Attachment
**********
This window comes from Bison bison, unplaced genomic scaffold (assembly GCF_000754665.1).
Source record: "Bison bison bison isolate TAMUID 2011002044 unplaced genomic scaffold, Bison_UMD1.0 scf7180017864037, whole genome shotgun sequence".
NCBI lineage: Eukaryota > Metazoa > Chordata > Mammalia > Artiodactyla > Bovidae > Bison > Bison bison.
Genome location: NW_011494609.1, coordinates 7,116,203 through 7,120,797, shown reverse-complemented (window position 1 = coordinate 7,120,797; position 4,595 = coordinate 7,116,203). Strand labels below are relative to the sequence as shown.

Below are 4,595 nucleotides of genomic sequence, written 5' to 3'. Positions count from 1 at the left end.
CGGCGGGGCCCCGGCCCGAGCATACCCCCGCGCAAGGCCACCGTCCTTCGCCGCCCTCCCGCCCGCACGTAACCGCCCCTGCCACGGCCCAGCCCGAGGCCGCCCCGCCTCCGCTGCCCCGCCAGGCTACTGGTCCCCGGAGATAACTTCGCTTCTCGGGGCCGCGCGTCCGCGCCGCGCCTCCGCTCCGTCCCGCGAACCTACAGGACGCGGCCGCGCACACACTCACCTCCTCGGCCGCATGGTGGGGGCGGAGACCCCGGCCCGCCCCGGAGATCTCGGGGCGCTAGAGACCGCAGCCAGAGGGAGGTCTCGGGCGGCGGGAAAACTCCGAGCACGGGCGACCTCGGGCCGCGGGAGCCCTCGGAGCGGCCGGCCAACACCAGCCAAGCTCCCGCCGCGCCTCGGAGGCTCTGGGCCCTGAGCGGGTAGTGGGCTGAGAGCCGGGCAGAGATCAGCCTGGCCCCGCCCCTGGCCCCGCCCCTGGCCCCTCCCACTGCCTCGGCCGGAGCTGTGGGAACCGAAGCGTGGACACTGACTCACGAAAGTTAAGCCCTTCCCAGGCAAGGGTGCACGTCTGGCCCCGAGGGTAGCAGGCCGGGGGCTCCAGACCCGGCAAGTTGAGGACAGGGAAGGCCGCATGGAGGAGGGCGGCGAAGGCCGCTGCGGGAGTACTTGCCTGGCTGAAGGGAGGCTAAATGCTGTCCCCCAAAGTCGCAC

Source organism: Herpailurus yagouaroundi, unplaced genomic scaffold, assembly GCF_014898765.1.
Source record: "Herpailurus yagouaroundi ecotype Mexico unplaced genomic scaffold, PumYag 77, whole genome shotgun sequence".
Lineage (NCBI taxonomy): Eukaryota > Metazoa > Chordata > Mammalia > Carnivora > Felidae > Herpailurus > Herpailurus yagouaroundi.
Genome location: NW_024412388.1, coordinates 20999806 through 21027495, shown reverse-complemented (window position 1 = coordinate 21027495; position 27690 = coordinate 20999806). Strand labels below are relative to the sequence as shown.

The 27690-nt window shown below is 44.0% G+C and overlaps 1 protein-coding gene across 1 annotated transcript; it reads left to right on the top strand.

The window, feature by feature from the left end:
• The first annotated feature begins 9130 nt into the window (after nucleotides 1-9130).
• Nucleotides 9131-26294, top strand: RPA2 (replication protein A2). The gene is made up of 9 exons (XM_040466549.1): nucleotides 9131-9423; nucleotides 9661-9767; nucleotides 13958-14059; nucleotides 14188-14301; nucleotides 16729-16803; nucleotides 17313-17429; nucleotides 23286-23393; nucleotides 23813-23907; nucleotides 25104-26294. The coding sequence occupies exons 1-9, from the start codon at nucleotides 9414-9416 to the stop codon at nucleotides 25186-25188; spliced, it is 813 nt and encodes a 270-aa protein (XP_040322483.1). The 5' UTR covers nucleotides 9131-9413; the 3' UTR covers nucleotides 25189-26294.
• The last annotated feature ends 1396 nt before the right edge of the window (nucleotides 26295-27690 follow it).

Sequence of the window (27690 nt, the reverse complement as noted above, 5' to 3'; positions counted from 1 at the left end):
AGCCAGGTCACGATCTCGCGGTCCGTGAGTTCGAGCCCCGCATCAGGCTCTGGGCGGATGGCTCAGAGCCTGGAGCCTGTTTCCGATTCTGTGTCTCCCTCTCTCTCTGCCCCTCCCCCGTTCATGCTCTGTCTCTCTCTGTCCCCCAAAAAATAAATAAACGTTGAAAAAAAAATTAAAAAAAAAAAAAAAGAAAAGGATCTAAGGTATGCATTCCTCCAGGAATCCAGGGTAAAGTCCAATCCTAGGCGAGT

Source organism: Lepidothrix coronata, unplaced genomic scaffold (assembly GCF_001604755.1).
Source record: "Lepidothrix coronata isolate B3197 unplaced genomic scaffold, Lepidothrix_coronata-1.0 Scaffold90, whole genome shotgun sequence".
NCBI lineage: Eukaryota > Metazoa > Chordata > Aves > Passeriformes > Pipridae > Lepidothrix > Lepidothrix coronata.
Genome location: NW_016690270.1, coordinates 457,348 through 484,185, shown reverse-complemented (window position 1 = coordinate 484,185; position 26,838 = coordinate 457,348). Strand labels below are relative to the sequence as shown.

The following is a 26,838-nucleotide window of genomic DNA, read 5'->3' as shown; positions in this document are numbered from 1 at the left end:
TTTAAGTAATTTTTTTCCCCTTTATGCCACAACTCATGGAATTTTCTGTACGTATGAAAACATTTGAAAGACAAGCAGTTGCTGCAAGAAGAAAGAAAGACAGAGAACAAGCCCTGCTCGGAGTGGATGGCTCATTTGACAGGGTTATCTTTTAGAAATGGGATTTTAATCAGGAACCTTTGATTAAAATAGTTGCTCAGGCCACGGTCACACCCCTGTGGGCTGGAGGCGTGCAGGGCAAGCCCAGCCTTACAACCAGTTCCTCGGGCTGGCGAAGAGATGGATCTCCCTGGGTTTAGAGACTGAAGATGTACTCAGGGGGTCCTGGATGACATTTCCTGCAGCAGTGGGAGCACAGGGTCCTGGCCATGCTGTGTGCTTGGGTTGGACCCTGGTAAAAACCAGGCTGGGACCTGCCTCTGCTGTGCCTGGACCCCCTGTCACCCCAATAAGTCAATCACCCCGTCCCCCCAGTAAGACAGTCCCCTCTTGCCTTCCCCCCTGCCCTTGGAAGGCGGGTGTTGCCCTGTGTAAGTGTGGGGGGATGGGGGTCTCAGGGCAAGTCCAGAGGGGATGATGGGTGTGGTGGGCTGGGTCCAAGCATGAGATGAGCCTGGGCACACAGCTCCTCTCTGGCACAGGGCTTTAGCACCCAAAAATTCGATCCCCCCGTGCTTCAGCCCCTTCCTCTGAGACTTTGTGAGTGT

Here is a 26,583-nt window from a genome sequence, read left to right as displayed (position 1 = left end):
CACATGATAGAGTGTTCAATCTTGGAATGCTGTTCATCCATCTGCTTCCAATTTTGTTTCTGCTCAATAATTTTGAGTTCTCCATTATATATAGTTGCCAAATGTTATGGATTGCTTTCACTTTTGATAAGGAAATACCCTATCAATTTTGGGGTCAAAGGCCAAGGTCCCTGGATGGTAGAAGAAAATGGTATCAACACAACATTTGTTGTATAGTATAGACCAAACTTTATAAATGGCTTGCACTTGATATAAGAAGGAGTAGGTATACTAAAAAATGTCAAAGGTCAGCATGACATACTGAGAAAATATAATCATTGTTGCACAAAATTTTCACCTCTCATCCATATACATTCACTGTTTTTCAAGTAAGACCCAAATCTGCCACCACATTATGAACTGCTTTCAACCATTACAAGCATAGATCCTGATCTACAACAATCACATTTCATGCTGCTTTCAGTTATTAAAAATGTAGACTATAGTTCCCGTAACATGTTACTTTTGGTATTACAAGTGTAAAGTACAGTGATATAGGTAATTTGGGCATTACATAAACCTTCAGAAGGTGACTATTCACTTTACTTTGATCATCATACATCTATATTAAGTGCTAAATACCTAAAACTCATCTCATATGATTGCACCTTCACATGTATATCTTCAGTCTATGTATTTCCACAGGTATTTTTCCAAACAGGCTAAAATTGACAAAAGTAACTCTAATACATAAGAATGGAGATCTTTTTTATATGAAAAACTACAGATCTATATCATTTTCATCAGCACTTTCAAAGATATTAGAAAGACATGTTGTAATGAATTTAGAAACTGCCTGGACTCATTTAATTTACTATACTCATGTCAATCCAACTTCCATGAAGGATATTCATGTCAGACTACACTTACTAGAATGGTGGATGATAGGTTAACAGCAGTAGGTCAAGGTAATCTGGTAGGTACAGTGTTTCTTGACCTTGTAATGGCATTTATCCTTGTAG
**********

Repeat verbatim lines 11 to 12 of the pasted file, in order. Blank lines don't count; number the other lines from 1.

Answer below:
The 27690-nt window shown below is 44.0% G+C and overlaps 1 protein-coding gene across 1 annotated transcript; it reads left to right on the top strand.

The window, feature by feature from the left end: